In 1998, two space rocks separately crashed to Earth after roaming around the solar system's asteroid belt for billions of years. The rocks were not the first of their kind to visit the planet, but they were the first meteorites found to contain ingredients essential for life.
A detailed study of the 4.5-billion-year-old meteorites, dubbed Monahans and Zag, revealed that the pair contained both liquid water and complex organic compounds like hydrocarbons and amino acids. The results were published in the journal Science Advances on Wednesday.
Further analysis of the chemical makeup within tiny blue and purple salt crystals sampled from the meteorites also revealed evidence of the rocks' probable parents, including Ceres, a brown dwarf planet that is the largest object in the asteroid belt, and the asteroid Hebe, a major source of meteorites that fall on Earth.
"This is really the first time we have found abundant organic matter also associated with liquid water that is really crucial to the origin of life and the origin of complex organic compounds in space," Queenie Chan, a planetary scientist at the Open University in Britain and the study's lead author, said in a statement.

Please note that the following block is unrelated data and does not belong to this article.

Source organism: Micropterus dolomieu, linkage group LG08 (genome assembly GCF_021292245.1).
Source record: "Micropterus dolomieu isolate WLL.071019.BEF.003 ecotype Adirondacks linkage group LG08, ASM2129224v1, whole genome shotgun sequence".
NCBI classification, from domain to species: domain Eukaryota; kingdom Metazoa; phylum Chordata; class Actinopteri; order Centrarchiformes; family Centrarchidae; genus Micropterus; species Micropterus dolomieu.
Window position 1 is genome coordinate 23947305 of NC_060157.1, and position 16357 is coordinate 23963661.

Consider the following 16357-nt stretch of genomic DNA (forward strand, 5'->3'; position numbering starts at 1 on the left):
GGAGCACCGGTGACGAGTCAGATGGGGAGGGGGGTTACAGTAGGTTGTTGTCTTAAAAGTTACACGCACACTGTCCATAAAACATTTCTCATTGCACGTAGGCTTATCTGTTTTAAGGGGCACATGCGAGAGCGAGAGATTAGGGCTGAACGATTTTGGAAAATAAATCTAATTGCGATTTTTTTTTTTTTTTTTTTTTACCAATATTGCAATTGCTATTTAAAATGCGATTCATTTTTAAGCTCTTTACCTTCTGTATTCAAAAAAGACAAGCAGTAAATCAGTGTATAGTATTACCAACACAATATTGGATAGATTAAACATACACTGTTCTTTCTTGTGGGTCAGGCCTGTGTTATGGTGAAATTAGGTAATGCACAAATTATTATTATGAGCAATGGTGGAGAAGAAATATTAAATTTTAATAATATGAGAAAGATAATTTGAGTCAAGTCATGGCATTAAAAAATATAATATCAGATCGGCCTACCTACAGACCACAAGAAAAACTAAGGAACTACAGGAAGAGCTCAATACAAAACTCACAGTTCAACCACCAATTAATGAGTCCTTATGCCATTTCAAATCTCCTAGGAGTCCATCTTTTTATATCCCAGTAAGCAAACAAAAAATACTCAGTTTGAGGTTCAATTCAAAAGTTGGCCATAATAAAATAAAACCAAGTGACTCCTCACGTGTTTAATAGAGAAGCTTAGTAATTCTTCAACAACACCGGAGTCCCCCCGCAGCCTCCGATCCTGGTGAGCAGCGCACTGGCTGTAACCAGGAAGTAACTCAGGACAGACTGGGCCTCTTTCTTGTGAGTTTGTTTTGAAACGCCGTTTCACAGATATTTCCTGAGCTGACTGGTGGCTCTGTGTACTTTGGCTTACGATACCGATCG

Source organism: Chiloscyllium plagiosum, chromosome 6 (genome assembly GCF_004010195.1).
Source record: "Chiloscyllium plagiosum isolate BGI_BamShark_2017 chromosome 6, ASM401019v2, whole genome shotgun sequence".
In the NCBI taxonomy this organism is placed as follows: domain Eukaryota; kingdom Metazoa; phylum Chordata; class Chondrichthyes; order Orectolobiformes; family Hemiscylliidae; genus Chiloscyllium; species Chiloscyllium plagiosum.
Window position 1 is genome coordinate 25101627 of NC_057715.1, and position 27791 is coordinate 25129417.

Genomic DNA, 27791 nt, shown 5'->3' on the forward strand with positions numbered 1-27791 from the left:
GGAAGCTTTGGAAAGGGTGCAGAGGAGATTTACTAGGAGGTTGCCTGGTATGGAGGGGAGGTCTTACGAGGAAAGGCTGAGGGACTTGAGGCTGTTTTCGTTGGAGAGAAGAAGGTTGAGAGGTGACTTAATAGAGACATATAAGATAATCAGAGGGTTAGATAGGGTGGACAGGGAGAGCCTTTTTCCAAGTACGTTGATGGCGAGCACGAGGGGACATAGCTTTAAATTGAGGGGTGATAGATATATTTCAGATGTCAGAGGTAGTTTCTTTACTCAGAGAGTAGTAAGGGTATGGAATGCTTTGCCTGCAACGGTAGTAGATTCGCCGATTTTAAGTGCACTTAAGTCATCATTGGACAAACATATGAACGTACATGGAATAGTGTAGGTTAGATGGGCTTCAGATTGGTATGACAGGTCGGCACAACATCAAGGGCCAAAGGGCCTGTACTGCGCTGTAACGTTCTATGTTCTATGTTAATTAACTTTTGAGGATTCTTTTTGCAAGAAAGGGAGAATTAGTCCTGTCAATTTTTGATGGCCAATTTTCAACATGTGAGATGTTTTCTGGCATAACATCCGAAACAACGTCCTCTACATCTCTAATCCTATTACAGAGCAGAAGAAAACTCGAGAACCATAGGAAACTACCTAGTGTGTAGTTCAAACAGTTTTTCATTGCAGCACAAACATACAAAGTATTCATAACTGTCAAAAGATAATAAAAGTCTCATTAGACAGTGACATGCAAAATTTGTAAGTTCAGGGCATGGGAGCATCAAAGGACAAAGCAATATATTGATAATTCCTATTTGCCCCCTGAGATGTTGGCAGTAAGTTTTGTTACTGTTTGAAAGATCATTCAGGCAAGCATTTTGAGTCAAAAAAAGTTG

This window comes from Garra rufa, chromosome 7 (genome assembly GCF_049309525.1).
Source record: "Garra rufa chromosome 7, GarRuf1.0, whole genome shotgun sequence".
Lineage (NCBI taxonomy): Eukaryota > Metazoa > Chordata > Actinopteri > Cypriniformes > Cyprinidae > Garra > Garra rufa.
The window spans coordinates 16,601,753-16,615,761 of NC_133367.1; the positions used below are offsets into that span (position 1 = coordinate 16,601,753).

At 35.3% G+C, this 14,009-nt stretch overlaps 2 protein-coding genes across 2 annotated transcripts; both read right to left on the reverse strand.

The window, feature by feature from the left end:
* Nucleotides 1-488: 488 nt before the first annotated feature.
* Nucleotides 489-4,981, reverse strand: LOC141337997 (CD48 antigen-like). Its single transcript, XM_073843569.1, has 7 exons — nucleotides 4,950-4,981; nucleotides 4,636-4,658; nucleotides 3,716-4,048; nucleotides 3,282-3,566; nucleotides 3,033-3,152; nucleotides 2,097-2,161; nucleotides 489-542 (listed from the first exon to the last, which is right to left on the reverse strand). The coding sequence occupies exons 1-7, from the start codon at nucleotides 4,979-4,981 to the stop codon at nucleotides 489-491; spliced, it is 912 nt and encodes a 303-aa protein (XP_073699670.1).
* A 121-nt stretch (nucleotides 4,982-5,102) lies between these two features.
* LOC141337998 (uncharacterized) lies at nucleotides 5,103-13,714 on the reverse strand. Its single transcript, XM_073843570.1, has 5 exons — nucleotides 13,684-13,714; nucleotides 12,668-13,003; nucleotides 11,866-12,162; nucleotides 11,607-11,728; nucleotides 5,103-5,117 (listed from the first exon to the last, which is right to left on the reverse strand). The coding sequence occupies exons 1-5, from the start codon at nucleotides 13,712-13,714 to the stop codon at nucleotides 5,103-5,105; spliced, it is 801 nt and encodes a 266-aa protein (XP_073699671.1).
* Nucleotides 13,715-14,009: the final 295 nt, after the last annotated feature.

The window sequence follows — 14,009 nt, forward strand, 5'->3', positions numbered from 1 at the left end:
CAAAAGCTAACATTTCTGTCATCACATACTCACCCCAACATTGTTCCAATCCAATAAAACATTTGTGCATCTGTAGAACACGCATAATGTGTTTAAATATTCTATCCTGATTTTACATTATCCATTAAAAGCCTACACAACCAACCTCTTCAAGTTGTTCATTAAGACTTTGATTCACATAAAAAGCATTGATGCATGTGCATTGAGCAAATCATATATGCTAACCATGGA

According to Chan, the meteorites contain organic ingredients that can lead to the origin of life, but the recovered remnants don't necessarily provide any proof of life outside of Earth.
However, if life did exist in some form in the early solar system, these meteorites would have trapped life or biomolecules with their salt crystals that carried microscopic traces of water that might have existed when the solar system was still young -- about 4.5 billion years ago.
The two meteorites, which yielded the two-millimetre-sized salt crystals, were preserved at NASA's Johnson Space Center in Texas. One of the meteorites hit Earth near a children's basketball game in Texas in March 1998 while the other hit near Morocco in August in the same year.
But how did the complex suite of organic compounds landed on the space rocks? The scientists suspected that the crystals might have originally been seeded by ice- or water-spewing volcanic activity on Ceres. These materials then probably fell on passing asteroids, including Hebe.
"Everything leads to the conclusion that the origin of life is really possible elsewhere," Chan said. "There is a great range of organic compounds within these meteorites, including a very primitive type of organics that likely represent the early solar system's organic composition."